If there's one thing that seems to terrify most new guitarists, it's the idea of stepping out for that first guitar solo. But with a little time and a lot of practice you can shred with the best of them. Let's take a look at how to get started and get better.
1. The idea of improvising a lead guitar solo is simply putting together groups of notes and creating a melody that sounds good to you. Start with that idea and play a bunch of notes with no accompaniment. Just create melodies with no restrictions. Follow your ears to the notes you want to hear.
2. There's no such thing as a "bad" or "wrong" note. One of the great joys of music is that no one has ever been killed by a bad note. You'll play lots of them over the years. Do not fear mistakes. The longer you play and the more advanced melodic technique you learn, the more you'll find out that just about any note can work as long as you know how to get to it and out of it. And play it with conviction.
SUPER BIG "SAVE YOUR BUTT" TIP:
If you play a note that does not sound right to you, move one fret in either direction. Most of the time that will put you on a note that matches the chord better.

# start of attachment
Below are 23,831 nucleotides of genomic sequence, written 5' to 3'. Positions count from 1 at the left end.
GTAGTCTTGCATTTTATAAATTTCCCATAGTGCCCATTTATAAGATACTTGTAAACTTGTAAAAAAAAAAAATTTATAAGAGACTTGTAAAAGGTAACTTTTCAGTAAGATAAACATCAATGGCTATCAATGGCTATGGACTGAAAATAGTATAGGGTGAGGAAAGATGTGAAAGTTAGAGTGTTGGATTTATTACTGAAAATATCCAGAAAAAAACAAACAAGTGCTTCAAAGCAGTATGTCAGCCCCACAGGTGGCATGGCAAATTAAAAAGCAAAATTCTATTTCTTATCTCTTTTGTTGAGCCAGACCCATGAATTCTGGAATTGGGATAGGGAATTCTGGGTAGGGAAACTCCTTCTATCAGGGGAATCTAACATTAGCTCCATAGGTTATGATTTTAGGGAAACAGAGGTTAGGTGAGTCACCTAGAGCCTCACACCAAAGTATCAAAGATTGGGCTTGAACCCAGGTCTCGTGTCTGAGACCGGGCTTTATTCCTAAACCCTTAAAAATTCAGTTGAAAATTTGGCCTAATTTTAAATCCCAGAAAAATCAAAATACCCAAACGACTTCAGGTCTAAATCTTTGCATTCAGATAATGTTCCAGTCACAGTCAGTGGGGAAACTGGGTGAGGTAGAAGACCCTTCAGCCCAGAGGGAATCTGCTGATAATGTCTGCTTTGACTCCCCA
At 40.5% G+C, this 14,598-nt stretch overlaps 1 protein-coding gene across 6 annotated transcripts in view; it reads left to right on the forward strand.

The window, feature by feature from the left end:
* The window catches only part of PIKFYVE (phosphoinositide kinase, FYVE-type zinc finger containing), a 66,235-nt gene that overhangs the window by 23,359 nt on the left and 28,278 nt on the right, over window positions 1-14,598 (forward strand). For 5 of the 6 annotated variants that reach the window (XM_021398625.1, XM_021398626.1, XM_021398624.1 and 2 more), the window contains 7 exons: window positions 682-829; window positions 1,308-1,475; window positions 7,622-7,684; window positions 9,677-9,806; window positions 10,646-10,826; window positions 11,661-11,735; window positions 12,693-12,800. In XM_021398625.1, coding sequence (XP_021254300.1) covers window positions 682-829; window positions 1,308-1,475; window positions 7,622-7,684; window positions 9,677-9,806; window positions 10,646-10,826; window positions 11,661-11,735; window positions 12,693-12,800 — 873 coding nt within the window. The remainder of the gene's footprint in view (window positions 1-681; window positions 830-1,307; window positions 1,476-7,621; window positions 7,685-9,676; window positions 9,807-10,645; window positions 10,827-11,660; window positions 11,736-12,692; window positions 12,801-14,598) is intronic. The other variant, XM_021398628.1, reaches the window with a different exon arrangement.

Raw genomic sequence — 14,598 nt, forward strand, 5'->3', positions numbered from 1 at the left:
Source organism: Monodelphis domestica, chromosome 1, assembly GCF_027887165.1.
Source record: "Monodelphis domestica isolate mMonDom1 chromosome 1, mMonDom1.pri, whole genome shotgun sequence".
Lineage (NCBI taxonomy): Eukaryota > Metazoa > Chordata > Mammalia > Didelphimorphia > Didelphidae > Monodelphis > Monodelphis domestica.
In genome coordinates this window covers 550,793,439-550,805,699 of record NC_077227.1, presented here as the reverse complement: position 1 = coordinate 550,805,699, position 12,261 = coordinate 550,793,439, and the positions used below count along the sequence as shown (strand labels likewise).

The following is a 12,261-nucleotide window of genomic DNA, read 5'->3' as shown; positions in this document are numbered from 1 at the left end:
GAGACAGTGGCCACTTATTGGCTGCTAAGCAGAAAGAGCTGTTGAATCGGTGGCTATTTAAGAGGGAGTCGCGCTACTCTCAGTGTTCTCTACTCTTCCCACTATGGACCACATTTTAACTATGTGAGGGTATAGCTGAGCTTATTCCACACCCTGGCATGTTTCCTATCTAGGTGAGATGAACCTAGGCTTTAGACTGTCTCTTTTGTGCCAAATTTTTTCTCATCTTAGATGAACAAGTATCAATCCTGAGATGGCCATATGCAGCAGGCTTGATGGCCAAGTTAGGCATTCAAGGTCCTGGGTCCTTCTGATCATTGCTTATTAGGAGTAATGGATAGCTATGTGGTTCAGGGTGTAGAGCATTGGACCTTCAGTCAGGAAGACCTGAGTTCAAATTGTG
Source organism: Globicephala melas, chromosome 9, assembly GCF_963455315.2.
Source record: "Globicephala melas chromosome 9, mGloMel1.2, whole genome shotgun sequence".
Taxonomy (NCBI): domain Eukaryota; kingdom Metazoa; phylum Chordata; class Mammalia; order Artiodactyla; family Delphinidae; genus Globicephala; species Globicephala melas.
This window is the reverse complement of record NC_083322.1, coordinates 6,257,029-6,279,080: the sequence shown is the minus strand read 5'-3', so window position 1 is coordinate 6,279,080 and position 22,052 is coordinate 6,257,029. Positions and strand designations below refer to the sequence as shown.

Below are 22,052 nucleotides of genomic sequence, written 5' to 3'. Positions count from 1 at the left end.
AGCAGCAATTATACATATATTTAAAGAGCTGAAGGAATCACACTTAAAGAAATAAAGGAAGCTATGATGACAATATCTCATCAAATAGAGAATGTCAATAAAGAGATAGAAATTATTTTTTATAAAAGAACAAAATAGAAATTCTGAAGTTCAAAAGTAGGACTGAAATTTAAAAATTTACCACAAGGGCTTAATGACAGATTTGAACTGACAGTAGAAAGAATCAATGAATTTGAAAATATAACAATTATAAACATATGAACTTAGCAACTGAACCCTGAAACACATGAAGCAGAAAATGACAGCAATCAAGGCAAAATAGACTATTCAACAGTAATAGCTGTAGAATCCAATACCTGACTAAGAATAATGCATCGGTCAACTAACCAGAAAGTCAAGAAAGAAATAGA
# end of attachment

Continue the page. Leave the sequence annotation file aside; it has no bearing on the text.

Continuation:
3. Pick a scale and hang out there for a while. Most guitarists start by learning a minor pentatonic scale. Work with that scale and get comfortable with it before running off to learn others. One of the biggest mistakes new guitarists make is trying to absorb too much information too fast.
4. Start with small, simple phrases. The picture in your head is of a guitarist playing a zillion notes per second. What's really happening is that he's linking together small phrases of 4-5 notes. Moving from one phrase to the next makes it sound much more complicated than it is. So start by creating little 3-5 note phrases from your chosen scale. Do not worry about linking them up until you're comfortable with a few different phrases.
5. Use ornamentation techniques. On guitar, that's things like bends, slides, rakes, hammer-ons, pull-offs, scoops, etc. These little tricks decorate your notes and give them some character. With each of them, bends in particular, make sure you practice the technique by itself until you can do it comfortably and accurately.
6. Think rhythm. A great solo is rarely about how many notes, or even WHICH notes you play. A listener is much more attuned to the rhythm of what you're playing than the note choice. Take some of those simple 3-5 note phrases from step 4 and try changing the rhythm around in as many ways as possible. A great way to force yourself to think of different rhythms is to play a whole solo with just one note. Come up with every rhythm you can think of at least 8 bars and only playing the one note.
If you can accomplish these 6 steps, you'll be well on your way to being a great lead guitarist. Have no fear. Make lots of mistakes. Enjoy the process.
Source by Phil Johnson